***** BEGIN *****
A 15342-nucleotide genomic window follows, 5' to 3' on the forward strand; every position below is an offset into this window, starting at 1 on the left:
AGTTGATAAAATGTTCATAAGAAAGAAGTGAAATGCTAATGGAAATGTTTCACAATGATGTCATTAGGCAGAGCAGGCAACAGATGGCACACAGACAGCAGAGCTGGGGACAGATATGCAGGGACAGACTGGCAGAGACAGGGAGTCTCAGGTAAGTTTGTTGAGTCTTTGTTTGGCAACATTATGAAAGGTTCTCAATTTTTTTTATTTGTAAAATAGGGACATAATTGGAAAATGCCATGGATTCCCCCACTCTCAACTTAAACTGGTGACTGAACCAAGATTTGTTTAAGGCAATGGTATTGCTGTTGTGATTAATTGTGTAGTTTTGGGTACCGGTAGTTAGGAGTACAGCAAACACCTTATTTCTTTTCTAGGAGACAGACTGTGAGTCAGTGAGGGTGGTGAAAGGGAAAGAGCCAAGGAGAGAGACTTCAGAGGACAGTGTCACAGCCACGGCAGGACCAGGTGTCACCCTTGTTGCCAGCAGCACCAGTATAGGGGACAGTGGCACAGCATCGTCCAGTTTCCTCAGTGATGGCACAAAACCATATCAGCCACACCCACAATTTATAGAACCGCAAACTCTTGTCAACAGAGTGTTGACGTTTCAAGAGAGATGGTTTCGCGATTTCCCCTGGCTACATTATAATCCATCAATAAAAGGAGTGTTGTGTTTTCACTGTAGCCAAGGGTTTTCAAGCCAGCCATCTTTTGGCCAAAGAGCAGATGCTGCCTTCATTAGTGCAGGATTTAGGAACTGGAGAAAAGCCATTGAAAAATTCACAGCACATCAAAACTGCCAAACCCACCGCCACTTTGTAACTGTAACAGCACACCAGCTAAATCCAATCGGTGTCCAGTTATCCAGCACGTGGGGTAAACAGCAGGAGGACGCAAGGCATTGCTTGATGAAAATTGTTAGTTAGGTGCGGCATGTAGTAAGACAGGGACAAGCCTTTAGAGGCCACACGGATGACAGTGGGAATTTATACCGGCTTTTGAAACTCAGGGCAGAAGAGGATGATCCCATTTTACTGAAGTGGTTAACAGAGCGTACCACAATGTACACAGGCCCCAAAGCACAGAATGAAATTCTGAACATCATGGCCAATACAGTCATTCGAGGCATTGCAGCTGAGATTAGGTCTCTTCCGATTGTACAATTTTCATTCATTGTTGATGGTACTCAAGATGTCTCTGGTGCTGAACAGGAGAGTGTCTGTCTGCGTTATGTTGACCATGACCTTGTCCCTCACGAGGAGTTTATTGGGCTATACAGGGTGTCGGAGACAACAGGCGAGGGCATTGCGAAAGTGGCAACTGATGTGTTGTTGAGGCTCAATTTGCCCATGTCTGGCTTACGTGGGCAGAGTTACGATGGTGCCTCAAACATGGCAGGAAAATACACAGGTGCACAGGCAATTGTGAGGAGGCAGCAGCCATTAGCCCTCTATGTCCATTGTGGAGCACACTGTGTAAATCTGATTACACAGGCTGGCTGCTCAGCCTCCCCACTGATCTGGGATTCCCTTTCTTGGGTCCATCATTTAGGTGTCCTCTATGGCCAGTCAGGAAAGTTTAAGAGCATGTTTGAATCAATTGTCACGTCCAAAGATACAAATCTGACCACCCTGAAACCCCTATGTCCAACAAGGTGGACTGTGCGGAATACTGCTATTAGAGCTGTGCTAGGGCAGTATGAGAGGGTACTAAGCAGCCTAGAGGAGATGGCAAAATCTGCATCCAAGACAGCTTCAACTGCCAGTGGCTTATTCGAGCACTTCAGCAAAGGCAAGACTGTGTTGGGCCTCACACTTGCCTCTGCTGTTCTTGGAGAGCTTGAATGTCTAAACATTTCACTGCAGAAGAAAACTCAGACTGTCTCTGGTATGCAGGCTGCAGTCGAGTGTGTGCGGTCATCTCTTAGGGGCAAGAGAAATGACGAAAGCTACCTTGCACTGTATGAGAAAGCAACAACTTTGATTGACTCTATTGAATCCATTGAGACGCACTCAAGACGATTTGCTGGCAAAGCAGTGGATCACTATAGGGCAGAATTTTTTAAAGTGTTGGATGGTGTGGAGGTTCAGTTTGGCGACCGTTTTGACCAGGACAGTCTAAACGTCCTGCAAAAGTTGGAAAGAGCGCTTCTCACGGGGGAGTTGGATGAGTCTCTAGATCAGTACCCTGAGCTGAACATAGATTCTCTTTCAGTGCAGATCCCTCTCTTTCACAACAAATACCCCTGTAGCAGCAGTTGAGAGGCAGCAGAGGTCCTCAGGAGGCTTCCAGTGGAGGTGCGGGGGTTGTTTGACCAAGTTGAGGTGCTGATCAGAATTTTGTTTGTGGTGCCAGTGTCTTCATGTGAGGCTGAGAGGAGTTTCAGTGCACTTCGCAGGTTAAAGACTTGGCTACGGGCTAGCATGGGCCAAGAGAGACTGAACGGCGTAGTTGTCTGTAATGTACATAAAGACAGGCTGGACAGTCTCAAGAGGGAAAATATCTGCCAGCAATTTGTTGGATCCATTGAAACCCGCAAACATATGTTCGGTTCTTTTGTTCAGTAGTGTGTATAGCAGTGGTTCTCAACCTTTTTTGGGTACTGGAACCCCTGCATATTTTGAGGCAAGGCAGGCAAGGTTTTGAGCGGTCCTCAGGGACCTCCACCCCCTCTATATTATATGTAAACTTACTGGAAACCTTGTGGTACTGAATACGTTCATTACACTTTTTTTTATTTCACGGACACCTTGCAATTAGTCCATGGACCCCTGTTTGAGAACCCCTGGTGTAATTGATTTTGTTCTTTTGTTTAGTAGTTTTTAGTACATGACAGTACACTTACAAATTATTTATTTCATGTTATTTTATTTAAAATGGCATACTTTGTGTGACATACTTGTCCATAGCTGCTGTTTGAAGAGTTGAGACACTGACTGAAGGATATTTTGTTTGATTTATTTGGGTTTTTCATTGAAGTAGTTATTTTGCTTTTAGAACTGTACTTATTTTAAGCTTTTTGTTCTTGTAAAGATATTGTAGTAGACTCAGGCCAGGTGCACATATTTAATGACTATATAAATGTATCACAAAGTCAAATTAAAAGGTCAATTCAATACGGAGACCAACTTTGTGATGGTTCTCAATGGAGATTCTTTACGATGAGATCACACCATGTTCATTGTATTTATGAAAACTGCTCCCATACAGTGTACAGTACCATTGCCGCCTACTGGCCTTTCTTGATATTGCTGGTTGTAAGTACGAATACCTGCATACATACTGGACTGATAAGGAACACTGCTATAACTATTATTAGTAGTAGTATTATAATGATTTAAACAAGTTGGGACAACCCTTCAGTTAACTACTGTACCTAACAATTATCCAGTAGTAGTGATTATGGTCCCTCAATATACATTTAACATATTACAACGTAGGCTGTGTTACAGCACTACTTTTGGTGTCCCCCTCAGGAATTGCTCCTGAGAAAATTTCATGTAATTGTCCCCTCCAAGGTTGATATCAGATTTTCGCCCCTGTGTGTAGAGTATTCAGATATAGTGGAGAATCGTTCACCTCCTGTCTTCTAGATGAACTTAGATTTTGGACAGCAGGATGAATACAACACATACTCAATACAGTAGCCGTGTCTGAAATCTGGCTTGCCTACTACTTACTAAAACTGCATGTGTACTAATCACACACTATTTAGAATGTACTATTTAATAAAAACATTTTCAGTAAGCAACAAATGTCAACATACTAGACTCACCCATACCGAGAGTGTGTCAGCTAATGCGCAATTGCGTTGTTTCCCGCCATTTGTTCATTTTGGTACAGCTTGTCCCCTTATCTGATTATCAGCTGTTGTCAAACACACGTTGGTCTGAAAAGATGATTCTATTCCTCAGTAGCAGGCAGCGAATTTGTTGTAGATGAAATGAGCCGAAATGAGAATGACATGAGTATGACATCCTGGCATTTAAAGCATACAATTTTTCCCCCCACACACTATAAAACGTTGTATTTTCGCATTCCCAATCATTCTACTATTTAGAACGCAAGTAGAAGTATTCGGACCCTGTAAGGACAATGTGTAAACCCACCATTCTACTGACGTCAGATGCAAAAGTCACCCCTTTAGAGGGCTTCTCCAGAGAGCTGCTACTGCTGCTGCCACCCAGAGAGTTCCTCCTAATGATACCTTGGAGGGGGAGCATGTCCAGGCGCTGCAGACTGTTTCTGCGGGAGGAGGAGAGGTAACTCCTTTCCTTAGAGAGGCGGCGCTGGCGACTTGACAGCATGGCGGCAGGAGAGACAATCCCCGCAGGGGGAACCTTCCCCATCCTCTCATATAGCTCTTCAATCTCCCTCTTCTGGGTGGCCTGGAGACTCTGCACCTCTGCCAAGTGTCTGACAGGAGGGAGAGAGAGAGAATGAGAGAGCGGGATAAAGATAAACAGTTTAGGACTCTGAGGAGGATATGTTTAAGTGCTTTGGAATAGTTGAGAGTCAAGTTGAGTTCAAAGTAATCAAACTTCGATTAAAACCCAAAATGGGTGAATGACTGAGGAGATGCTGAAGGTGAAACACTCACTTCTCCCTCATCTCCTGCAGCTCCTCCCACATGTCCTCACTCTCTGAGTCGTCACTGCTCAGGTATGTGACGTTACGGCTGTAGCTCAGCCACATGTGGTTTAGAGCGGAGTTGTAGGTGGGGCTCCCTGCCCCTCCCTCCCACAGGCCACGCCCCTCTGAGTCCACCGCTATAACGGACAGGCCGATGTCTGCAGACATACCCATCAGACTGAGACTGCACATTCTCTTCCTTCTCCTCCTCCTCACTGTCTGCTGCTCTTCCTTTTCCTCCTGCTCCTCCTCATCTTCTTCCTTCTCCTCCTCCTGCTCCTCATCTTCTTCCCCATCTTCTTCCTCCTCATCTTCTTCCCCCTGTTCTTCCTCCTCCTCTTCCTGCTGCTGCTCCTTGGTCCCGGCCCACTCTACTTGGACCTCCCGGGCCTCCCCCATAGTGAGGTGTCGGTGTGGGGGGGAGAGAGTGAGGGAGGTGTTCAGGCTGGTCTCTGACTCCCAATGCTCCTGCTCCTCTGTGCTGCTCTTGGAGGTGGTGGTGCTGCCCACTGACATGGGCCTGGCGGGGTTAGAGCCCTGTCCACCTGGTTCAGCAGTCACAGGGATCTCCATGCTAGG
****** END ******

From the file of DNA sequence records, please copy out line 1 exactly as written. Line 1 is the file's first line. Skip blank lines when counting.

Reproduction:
A 15342-nucleotide genomic window follows, 5' to 3' on the forward strand; every position below is an offset into this window, starting at 1 on the left: